Place a crepe on a flat surface and put about two heaped spoonfuls of the filling in the middle. Fold in the outside to create a parcel and tie the long ends of the spring onions around it to hold it together. Drizzle over the balsamic reduction and eat.

Caera here!

Sugar and spice and all things nice- I cannot seem to steer away from spices when I bake! 
I have to say that ginger is one of my favourite root vegetables. Not only does is serve a great purpose in asiatic dishes, but as a ground spice it is just as significant in baking. It's very common to see ground ginger paired with spices such as allspice, nutmeg, and cinnamon, and the only reason for that is because they are a match made in least in my opinion. Spice adds such a comfort and warmth to food- this is especially so for baking. The combination of these spices, which many would typically relate to christmas celebration biscuit we know as gingerbread, balances out the sweetness of muffins, cakes and cupcakes to provide an awesome edge in flavour. Ginger, especially, gives a slight heat to anything it's cooked with- and this just makes eating food that much more enjoyable. 
I developed this recipe from the fundamentals of the various other recipes I'd read about, so in the end I'd taken a bit of a risk with this one. They may not have risen, the baking ratios may have been off - too sweet, too spicy, or not enough of either- and the change of ingredients may have meddled with the cooking temperature and time. This is what you have to face if you attempt to freestyle anything. Some baking requires such precise measurements and cooking settings that its simply not worth messing around with the recipe. BUT, this is also how new ideas and flavour combinations are discovered- so if you can take the consequences of a few disasters in the kitchen along the way, then by all means, go solo. :) 
I couldn't be happier with the result. I opted for greasing and flouring the muffin holes rather than lining because I was looking for that crust on the outside that gives you a subtle crunch, whilst the center remains meaty. They also rose nicely, and the second lot I cooked were much larger. My ideal muffin has to be big, have that splitting effect on the surface, have a crunchy outside, a meaty, moist center and it cannot be too sweet. These did pretty well according to the criteria. :)

DRIED DATES. GAH. My love for this dried fruit! They're like capsules of solidified, healthy, golden syrup. I cook my oatmeal in the morning with chopped dates because they add so much syrupy sweetness that it amazes me they're still healthy. Plus the flavour of their sweetness beats refined sugar hands down. I snack on them with cheese because they're just as good as quince paste! They're also an amazing addition to trail mixes.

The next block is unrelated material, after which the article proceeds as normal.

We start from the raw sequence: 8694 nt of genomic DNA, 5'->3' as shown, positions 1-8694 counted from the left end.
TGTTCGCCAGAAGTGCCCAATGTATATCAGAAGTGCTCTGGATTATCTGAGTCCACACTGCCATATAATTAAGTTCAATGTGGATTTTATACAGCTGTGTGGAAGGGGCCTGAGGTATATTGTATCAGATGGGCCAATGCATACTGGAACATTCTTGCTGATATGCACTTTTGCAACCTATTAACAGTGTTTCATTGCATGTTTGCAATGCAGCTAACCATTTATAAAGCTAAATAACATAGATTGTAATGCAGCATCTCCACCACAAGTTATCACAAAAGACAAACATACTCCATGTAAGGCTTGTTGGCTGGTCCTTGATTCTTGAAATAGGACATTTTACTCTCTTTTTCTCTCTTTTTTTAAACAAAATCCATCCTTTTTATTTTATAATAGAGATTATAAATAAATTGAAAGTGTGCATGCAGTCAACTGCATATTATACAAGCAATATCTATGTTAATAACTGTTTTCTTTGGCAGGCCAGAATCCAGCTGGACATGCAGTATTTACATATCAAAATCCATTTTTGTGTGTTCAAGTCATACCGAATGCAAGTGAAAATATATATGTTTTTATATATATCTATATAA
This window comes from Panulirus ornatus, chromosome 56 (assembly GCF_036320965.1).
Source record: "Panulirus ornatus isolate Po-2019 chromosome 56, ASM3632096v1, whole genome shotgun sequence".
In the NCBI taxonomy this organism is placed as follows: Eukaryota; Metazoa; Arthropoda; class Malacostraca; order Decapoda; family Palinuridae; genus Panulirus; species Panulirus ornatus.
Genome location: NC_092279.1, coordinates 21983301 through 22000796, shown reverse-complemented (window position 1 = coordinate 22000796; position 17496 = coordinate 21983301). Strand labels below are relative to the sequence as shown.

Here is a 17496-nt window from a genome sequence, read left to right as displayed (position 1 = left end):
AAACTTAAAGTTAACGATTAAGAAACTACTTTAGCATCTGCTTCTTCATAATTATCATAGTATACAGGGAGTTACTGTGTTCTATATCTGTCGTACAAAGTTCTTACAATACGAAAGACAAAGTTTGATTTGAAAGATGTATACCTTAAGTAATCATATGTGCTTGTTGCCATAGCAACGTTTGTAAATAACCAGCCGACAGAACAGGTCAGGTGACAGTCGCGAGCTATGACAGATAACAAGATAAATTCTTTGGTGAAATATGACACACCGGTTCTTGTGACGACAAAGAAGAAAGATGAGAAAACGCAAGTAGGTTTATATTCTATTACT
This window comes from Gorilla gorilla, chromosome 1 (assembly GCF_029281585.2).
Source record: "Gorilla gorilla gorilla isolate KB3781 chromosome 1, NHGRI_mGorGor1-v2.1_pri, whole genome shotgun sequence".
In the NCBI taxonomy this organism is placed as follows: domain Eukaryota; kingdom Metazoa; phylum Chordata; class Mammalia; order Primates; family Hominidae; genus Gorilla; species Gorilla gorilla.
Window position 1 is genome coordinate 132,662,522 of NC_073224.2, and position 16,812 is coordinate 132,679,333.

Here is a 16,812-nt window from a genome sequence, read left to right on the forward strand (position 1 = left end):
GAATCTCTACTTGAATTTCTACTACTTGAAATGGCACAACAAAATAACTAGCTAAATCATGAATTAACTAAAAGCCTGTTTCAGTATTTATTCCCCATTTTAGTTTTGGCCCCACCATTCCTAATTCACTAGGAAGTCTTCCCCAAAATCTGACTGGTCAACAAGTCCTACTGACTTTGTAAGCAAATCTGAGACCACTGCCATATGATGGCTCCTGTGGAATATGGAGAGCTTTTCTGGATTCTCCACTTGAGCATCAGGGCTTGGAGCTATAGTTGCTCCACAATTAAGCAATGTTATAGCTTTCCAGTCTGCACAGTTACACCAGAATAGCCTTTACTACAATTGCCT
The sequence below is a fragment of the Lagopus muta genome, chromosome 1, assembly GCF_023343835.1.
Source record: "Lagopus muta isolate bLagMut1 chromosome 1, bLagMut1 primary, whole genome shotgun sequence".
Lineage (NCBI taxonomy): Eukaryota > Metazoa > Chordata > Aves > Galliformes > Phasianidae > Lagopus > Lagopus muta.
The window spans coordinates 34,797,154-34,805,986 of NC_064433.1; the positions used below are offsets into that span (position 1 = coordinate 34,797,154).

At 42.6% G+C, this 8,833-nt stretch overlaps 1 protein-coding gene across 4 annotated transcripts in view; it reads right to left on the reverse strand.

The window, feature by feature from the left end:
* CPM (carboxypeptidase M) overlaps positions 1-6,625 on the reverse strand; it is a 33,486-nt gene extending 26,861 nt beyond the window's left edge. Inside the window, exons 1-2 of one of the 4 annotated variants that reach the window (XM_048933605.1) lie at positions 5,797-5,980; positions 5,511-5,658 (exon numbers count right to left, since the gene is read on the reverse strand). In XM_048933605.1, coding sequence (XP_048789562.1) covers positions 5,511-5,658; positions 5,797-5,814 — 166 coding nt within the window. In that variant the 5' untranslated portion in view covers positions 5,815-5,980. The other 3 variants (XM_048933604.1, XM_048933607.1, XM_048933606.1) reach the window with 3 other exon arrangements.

If you're looking for an energy boost, I'd recommend nibbling on a few of these. They're high in natural sugars like glucose, sucrose and fructose.Their high fiber content aids digestion too. Thumbs UP.  

- 115 g dried dates
- 2 tbsp golden syrup
- 1 1/4 cup brown sugar
- 250 g butter
- 1 tbsp vanilla extract
- 1/4 tsp salt
- 4 eggs
- 2 tbsp allspice
- 2 tbsp cinnamon
- 2 tsp ground ginger
- 1/2 cup milk
- 100g wheat bran
- 175 g plain flour
- 2 tsp baking powder


- Preheat your oven to 180˚C Fan or 200˚C. Grease the muffin pan with butter and then coat with a sprinkle of flour. The easiest way to do this is to sprinkle some flour into each hole and over a sink, turn and tap the tin until the flour has coated every spot. You can also switch to more common methods and line the holes with baking cases...

- Place the dates in a bowl and cover in boiling water. Let them sit for 5 minutes and then drain them of the water. This process intensifies the sweetness and flavour of the dates. 

- In a medium bowl, place the dates, golden syrup, brown sugar, butter, vanilla extract and salt. Beat until light and fluffy.

- Add the eggs and spices and beat until well combined; about a minute. Mix the baking powder, bran and plain flour in a bowl, and have the milk ready in another. Then, gradually add the flour mixture and milk spoonfuls at a time, switching back and forth from each ingredient, and beating between additions until all is combined. 

- Place the mixture in the prepared muffin tin, about 3/4 of the way full. Place in preheated oven and bake for 20-25 minutes, or until golden brown. Press the tops gently with a finger, and if the muffin springs back, they should be done. 

- Leave to cool and then dust with icing sugar before devouring. 
My brother and I were home alone for dinner tonight so I decided to make him a really yummy dinner. At first, I had no idea what to make him, but then I remembered a really delicious pasta dish I had a while back--Orzo with chicken, broccoli and cheese. I was so happy when Grant (my brother) gave me a low 9 out of 10 on the delicious scale! I am slowly moving towards a solid 10 out of 10 (: One of these days I guess I will have to make him a three course meal or something to achieve perfection.